Past Chair, 2021: Jessie Richards, University of Toronto
Jessie Richards is a Curriculum Development Specialist for the University of Toronto’s three campuses, based in the Office of the Vice-Provost, Innovations in Undergraduate Education. Jessie has been working in educational development since 2012, starting in the private college sector where she supported curriculum design, program review, and learning outcome assessment processes for a variety of professional programs. Jessie’s love for course design and curriculum development started in graduate school, where, concurrent to her master’s program in Composition Pedagogy, she took the University of Windsor’s University Teaching Certificate program.
In her current role, Jessie supports departmental leaders in the coordination and management of curriculum review processes, which includes developing and implementing program evaluation strategies; guiding departments through curriculum mapping; and coordinating strategies for continuous improvement of curriculum. Jessie feels especially privileged to hold a central role in such a diverse institution because she has the joy of working with wonderful leaders in a wide variety of disciplines.
Outside of her work at U of T, Jessie is involved with several initiatives with the Educational Developers Caucus (EDC). Jessie is a member of the Curriculum Mapping EDC Action Group, and serves as the leader of the Early-Career Educational Developers EDC Action Group.
Past Chair, 2018: Sally Heath, Wilfrid Laurier University
Sally has been working in the field of educational development since 2007, starting her career as a Teaching Assistant Developer at the University of Waterloo before transitioning to a role in instructional development at Wilfrid Laurier in 2010. Since 2011, she has managed the university’s quality assurance processes, including new program development, curriculum modification, and cyclical program review. Her interest in all of these processes is to provide individualized, responsive, and flexible support to faculty that helps them to achieve their goals. Sally has taught for 15 years in both the college and university sectors and currently teaches in the North American Studies program at Laurier.
Sally has been a member of COED since 2011 and has always had a particular interest in the Curriculum Developers Group and learning about the ways in which other institutions and educational developers across the province are both leading and supporting curriculum review and outcomes assessment processes. She has found that her role in quality assurance has provided her with the opportunity to engage academic units in these processes in a meaningful way, gradually shifting the institutional culture around learning outcomes and assessment, and making required processes such as cyclical review more useful to them. She is currently a part of a COED Research Project that examines how students are being engaged in quality assurance processes across the province.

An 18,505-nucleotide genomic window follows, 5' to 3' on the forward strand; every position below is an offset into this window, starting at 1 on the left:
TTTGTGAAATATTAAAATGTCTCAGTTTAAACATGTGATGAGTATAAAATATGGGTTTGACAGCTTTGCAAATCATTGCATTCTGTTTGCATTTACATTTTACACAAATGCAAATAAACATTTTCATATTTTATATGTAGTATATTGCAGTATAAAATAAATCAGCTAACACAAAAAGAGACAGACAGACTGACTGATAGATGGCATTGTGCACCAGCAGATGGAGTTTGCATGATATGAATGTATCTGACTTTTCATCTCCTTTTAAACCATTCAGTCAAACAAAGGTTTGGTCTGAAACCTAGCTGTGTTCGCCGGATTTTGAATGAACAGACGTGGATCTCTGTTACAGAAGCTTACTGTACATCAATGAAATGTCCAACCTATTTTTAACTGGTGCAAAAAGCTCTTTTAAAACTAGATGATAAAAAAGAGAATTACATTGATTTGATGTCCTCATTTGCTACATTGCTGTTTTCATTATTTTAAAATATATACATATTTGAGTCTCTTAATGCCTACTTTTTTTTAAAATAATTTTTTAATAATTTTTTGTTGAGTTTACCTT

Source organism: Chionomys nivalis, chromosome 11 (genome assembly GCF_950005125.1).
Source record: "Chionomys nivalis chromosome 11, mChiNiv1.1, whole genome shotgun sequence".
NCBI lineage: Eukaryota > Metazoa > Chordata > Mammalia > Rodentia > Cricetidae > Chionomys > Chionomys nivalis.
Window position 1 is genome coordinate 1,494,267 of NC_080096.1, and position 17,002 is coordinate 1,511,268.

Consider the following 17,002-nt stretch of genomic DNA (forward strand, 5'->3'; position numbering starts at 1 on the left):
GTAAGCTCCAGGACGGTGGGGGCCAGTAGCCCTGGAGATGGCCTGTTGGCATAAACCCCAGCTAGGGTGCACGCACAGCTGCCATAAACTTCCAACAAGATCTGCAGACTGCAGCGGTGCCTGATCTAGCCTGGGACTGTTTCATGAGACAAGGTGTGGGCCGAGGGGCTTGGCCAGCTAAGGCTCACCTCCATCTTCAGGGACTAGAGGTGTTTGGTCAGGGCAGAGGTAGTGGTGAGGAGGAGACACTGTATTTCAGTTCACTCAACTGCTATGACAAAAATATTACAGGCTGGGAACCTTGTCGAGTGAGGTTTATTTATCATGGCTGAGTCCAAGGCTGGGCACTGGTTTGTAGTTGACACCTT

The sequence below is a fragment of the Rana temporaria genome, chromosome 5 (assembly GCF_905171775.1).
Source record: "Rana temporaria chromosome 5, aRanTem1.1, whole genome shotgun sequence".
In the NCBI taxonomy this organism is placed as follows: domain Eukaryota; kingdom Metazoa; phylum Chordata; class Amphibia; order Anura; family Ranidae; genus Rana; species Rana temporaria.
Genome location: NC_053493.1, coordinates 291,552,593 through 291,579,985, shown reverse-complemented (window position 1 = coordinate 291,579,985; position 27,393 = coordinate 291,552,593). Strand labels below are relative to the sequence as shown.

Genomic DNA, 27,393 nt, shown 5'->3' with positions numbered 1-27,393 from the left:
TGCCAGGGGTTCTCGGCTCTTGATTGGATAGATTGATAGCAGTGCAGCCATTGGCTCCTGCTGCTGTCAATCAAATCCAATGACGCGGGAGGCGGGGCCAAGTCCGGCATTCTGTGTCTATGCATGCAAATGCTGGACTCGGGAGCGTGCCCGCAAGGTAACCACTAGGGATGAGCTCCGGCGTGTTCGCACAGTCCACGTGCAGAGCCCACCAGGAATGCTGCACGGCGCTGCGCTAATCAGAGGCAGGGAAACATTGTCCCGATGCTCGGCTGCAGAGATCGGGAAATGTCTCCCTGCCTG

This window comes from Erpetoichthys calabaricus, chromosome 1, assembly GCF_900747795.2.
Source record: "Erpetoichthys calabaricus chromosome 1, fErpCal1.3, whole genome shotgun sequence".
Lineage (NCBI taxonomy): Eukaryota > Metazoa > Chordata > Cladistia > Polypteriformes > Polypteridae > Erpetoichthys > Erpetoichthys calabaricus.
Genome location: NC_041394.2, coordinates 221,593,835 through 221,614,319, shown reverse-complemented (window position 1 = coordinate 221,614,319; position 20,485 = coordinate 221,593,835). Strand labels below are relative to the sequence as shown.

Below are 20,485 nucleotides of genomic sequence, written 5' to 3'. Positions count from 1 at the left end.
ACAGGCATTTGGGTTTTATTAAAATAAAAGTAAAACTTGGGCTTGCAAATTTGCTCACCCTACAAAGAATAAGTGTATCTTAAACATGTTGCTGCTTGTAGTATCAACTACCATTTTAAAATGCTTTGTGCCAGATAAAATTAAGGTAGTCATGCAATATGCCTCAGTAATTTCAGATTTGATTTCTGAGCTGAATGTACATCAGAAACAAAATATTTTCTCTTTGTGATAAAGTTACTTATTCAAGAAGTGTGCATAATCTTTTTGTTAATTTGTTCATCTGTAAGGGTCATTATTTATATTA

Sally is looking forward to working collaboratively with the COED Executive team over the next few years to develop and facilitate networking opportunities that respond to the needs and interests of the COED membership.
Past Co-Chairs, 2017: Dr. Mandy Frake-Mistak & Dr. Natasha May, York University
Mandy is an Educational Developer at the Teaching Commons at York University where she works with faculty and graduate students. Her primary role is providing courses related to teaching in higher education and SoTL. She facilitates professional development workshops, and is an Instructional Skills Workshop Trainer. Currently, Mandy is involved in the EDC Accreditation Committee, the EDC Working Group on Awards, the 3M National Student Fellowship Coordination Team, York University’s Working Group on Enhancing the Quality of Teaching and Learning, and is a reviewer for Transformative Dialogues.
Mandy completed her Ph.D. and a Graduate Diploma in Postsecondary Education at York University, an Honours Bachelor in Physical Education, a Bachelor of Education, and a Masters of Education from Brock University. She has been a contract faculty at York University, Wilfrid Laurier University, Brock University and Trent University, instructing courses in faculties of education and physical education and kinesiology. Her areas of research are teaching and learning in higher education, critical policy studies, degree level expectations and outcomes based learning, quality assurance, and the political economy of higher education.